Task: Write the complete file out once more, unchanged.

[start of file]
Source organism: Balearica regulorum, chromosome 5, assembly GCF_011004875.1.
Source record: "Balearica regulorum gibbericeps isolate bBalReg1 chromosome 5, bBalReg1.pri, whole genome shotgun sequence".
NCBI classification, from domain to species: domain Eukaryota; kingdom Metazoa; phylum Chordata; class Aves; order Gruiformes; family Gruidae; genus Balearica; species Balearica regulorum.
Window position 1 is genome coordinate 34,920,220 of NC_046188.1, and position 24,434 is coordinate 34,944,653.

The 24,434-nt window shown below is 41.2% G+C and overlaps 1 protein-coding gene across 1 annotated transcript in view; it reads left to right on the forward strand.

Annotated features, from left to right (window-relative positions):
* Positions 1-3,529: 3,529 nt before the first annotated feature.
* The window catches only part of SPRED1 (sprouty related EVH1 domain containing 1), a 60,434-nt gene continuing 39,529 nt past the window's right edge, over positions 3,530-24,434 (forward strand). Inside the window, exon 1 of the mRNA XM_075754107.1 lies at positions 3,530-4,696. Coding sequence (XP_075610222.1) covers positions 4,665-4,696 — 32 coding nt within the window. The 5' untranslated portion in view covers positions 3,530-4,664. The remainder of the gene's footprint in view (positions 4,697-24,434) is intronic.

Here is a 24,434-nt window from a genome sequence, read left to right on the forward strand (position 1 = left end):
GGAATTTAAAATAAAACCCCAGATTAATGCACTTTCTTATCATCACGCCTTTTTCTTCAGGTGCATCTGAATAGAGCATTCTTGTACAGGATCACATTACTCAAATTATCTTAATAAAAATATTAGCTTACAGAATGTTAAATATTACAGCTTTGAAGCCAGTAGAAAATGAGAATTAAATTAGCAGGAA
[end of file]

Source organism: Balearica regulorum, chromosome 5, assembly GCF_011004875.1.
Source record: "Balearica regulorum gibbericeps isolate bBalReg1 chromosome 5, bBalReg1.pri, whole genome shotgun sequence".
NCBI classification, from domain to species: domain Eukaryota; kingdom Metazoa; phylum Chordata; class Aves; order Gruiformes; family Gruidae; genus Balearica; species Balearica regulorum.
Window position 1 is genome coordinate 34,920,220 of NC_046188.1, and position 24,434 is coordinate 34,944,653.

The 24,434-nt window shown below is 41.2% G+C and overlaps 1 protein-coding gene across 1 annotated transcript in view; it reads left to right on the forward strand.

Annotated features, from left to right (window-relative positions):
* Positions 1-3,529: 3,529 nt before the first annotated feature.
* The window catches only part of SPRED1 (sprouty related EVH1 domain containing 1), a 60,434-nt gene continuing 39,529 nt past the window's right edge, over positions 3,530-24,434 (forward strand). Inside the window, exon 1 of the mRNA XM_075754107.1 lies at positions 3,530-4,696. Coding sequence (XP_075610222.1) covers positions 4,665-4,696 — 32 coding nt within the window. The 5' untranslated portion in view covers positions 3,530-4,664. The remainder of the gene's footprint in view (positions 4,697-24,434) is intronic.

Here is a 24,434-nt window from a genome sequence, read left to right on the forward strand (position 1 = left end):
GGAATTTAAAATAAAACCCCAGATTAATGCACTTTCTTATCATCACGCCTTTTTCTTCAGGTGCATCTGAATAGAGCATTCTTGTACAGGATCACATTACTCAAATTATCTTAATAAAAATATTAGCTTACAGAATGTTAAATATTACAGCTTTGAAGCCAGTAGAAAATGAGAATTAAATTAGCAGGAA